Tuesday, December 20, 2016

Jigz Recto's "Binatilyo" - A Caterwauling Fete (An Unpublished Post from 2012)

Vintage Blush? Well, this is an article we weren't able to publish for some reason, but this had an original post date of November 8, 2012 - 4 long years ago. It had Jao Mapa too. It was one of those pink films that flourished that time. I am sure some of the followers of this blog have missed the spunk and irreverence we've dedicated towards the exploitation and vapid film-making that proliferated back then. I didn't really care about the associated metrics, but when each post was being read by between 8,000 and 18,000 people, you realize that you must have done something right. After all, this is a text-heavy blogsite so I know that my readers aren't illiterates. They also have impeccable taste. Tee hee. So here goes.

TJ (Norris John) is infatuated with his classmate Karla (Lili Montelibano). But TJ isn't the school’s most popular student. In fact, he gets brickbats for his father Dading’s (Jao Mapa) effete ways: “malamya, malambot, kumekendeng”. A few days before Karla’s birthday, TJ gets a reprieve from Karla’s snootiness. If TJ can provide her with a new smart phone - as gift, of course - for her birthday, then he’s welcome to court her! Quite the opportunist, isn't she? So what’s a guy to do? His very own cell phone is ten years past its prime and held together by an adhesive.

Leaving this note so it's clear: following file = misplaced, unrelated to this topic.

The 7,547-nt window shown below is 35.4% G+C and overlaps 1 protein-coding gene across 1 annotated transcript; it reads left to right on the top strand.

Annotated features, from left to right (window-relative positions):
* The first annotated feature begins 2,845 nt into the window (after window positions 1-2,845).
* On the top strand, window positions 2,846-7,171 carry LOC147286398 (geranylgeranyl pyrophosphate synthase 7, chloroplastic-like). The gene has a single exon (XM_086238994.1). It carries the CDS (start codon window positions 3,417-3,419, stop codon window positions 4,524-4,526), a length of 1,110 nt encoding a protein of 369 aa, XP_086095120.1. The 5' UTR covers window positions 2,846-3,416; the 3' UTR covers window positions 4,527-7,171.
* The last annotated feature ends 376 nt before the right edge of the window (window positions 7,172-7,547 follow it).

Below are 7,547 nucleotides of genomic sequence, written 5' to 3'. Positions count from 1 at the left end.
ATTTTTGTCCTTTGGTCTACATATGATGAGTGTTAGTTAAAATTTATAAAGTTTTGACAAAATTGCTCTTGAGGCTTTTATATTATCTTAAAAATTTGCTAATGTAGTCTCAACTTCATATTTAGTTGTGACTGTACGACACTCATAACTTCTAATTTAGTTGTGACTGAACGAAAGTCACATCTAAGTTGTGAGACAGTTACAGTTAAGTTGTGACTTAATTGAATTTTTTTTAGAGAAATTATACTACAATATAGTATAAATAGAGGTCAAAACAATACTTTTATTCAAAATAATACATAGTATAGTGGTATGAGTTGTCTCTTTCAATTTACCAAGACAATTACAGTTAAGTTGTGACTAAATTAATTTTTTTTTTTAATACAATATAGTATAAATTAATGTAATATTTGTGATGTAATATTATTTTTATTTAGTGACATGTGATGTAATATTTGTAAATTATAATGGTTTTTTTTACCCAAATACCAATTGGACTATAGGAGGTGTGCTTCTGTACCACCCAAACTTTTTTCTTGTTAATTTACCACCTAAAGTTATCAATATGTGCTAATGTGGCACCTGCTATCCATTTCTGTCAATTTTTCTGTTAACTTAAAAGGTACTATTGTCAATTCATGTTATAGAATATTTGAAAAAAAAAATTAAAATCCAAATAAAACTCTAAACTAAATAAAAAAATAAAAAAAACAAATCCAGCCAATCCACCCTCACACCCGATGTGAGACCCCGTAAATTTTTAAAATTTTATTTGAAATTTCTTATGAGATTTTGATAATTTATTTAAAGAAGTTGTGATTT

At home, he badgers his impoverished, albeit hard-working parents for the fashionable gadget. Truth to tell, TJ’s foible is a vice his family can’t afford. But his attentive and persevering father works even harder and appropriates a good chunk of his earning, much to the consternation of TJ's mom  Elma (Angela Ruiz). The boy is getting impatient because Karla’s birthday is close by. TJ turns to his best friend (Winston de Dios, “Sulot“, “Rigodon”) who moonlights as an exotic dancer and hustler. Lulu (Lorraine Lopez), TJ’s classmate and overt admirer, is only too happy with this development. She wants a piece of TJ’s inches as much as she enjoys his best friend’s. Little did TJ realize that Lulu is a nefarious henchman’s girlfriend. This gets TJ into trouble.  

Karla’s birthday comes, but Dading’s hidden stash is confiscated by his wife. What’s a father to do? Will TJ ever find the acceptance from Karla? Will there be enough cellphones in the Philippines in time for the opportunist's birthday? I shiver.

TJ (Norris John) despises his father.

Director Jigz Recto once again weaves another unctuous and exceedingly mawkish mixbag of melodrama and Pink-leaning narrative. “Binatilyo” is, in fact, one of the most painful films to watch, reminiscent of the protracted scenes from “Dulas” and “Kasalo”, both directed by the same director.  These films stretch the dramatic scenes much longer than you can say "pneumonoultramicroscopicsilicovolcanoconiosis"